ASSOCIATIONS (White Buffalo Calf Woman): (from here)
General: White buffalo, peace-pipe, circle (hoop), and the numbers 4 and 7.
Animals: Buffalo and bison, eagle and hawk.
Plants: Buttercup, pulsatilla (Pasque flower), and spruce.
Perfumes/Scents: Sage, wisteria, tangerine, and rose geranium.
Gems and Metals: Agate, rose quartz, gold, silver, and red clay.
Colors: White, yellow, red, and black.
Whenever a white buffalo is born it is a sacred event to the Lakota. If the color changes, which sometimes happens as a white buffalo calf ages, it is an important symbol that can only be interpreted by a medicine man. They are a symbol of abundance, creation, and messages from the ancestors. The veneration of this living buffalo reminds me, personally, of the Egyptian worship of the Apis bull in my own tradition.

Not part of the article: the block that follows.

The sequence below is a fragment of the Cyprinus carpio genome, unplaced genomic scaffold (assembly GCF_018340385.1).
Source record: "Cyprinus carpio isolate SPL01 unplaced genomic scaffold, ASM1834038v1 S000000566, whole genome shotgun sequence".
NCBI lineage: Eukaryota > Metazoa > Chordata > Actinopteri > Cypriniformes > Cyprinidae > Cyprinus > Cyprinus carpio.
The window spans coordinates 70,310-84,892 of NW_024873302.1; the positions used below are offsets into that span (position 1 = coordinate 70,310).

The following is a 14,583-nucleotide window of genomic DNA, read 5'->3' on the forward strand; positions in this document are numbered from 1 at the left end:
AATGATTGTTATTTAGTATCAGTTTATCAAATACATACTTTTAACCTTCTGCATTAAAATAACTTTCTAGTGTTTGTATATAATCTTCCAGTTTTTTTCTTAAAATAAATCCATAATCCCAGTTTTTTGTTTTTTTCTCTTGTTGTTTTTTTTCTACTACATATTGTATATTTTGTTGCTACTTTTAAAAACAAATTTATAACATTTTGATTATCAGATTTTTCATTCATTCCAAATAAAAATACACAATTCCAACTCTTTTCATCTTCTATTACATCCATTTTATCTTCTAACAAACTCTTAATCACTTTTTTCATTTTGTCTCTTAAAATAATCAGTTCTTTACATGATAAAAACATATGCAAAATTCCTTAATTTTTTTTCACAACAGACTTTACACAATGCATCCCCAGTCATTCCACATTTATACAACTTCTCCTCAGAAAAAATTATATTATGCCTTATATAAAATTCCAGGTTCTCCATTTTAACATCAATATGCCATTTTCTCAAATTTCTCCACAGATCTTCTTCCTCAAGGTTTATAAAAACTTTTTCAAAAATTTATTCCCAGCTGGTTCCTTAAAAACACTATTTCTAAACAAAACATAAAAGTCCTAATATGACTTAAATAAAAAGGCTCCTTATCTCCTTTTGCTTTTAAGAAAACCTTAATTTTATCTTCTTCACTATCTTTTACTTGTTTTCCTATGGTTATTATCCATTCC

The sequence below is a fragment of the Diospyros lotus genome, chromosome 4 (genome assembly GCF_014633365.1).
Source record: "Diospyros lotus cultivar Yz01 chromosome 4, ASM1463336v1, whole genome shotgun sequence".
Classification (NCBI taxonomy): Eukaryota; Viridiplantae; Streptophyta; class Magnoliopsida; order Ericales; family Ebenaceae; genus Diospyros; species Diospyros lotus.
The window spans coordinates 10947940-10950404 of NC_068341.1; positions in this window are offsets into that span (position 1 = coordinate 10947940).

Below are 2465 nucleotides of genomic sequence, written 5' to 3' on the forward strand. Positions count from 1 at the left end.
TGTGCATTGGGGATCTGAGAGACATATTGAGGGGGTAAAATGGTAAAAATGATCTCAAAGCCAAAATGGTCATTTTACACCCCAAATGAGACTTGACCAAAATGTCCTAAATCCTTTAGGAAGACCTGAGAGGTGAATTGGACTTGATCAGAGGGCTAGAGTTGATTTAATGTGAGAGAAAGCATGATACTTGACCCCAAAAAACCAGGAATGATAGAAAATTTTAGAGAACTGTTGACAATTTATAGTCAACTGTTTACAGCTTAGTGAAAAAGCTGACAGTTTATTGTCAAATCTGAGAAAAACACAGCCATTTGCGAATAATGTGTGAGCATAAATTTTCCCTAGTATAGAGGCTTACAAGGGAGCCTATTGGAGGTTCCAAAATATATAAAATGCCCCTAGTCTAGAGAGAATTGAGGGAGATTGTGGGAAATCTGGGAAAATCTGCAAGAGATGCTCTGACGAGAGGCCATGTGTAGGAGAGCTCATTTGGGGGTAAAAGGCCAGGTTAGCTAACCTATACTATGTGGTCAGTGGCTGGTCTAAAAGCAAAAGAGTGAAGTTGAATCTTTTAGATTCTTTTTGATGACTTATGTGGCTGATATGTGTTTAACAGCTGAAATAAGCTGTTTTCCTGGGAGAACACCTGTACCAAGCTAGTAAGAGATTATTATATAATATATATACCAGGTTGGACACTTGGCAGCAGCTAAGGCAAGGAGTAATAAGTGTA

I have to say that this was a difficult article to write. I don’t want to be accused of cultural appropriation, but at the same time, I am living in the Americas, and I want to honor the Native Gods and spirits of this land that is so important to me. Additionally, it can be hard to suss out what is ‘true’ information and what is crap, particularly when my main source of information (for the moment) is the internet. I hope that I did a good and respectable job of it, because I find the stories and cultures of the Native Americans to be very beautiful.
Crystallinks: White Buffalo Calf Woman
Order of the White Moon: White Buffalo Calf Woman